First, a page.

- OSGi Cloud View Management – Just like provisioning, the key aspect that needs attention is the sheer size of the cloud. Thousands of instances require a different management model than 5-10 servers. A novel aspect is also the changing number of instances. Special software will be required to make the instances more autonomous and goal driven so that the dependency on central management can be minimized.
- Environment. Awareness/Service Level Agreement/Resource Mgmt – A key aspect of cloud based computing is the autonomy of the instances in the cloud. This aspect makes it necessary for the software to be aware of the environment so local decisions can be made.
- Efficiency / Data Affinity – Starting and stopping instances is relatively easy in the cloud. However, the location of the instance can influence the efficiency of the computation. For example, data located in the same location will be faster to access than data in another datacenter. Cloud middleware will require knowledge of these affinities.
- Post Mortem/Debugging – Murphy requires that failures are debuggable. This will require access to post-mortem dumps when a process failed. It will also be necessary to debug a series of systems, both alone and in concert.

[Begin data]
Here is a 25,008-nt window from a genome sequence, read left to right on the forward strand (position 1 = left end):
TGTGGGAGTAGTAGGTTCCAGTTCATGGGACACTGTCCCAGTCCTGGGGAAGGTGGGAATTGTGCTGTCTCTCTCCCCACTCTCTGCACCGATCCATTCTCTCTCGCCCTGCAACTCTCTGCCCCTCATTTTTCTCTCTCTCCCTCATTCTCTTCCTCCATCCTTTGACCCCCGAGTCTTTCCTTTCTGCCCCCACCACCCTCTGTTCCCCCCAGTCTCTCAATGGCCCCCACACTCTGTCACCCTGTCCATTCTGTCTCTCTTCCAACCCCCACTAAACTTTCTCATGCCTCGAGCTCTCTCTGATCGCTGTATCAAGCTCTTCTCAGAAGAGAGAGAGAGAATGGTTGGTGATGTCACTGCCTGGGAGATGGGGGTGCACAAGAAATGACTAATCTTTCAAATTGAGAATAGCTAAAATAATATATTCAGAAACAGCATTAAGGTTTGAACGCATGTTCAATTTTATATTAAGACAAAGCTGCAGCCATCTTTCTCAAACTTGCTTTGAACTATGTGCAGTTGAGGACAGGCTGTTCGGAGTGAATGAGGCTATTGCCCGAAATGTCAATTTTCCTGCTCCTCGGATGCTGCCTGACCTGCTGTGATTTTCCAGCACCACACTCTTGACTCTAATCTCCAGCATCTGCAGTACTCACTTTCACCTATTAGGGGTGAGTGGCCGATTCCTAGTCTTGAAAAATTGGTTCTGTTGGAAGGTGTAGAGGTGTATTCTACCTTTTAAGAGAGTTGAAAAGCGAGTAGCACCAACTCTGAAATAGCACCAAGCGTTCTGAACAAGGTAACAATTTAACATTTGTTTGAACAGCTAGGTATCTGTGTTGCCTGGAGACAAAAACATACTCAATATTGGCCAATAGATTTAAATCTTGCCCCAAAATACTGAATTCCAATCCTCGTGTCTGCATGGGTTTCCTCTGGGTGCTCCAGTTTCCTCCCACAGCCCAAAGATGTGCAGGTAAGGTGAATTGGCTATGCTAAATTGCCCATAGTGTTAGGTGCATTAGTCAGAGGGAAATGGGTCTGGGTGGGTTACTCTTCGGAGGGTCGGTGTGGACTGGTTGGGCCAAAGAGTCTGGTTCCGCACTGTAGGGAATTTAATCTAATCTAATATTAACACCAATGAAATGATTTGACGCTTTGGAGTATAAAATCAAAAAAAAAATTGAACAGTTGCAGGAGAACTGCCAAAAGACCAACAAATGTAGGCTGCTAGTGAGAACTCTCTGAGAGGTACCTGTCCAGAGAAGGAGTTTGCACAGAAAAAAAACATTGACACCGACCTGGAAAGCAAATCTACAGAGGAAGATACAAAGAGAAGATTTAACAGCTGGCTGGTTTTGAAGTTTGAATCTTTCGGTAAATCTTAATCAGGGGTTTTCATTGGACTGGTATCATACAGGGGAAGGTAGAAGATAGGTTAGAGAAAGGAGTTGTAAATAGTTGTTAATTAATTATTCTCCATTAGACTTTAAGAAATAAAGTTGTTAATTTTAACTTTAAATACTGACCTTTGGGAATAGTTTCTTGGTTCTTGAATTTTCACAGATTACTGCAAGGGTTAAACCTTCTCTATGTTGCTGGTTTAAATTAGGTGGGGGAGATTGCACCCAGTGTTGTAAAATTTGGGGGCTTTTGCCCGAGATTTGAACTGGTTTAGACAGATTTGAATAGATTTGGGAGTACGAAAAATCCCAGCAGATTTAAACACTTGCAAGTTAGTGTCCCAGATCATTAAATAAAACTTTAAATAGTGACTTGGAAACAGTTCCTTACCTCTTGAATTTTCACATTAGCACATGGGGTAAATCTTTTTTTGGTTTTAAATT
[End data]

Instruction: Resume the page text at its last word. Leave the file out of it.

- Discovery – The autonomy of the systems combined with the size of these systems will require models of automatic discovery of instances, process, and resources.
- Migration/Forking – Failures and increased loading of the system will require the migration of parts of the application to other instances/processes as well as forking processes to other instances.
- Isolation/Application Model – A model to describe an “application”
- Better way to do filter selection – LDAP filters not powerful enough. This requirement needs use cases because it is not clear what is meant.
- Resource usage properties/capability requirements – The systems must become reflective in every aspect.
- Provide information about the env., system events –
- Services need to be able to specify their qualities, need to be dynamic –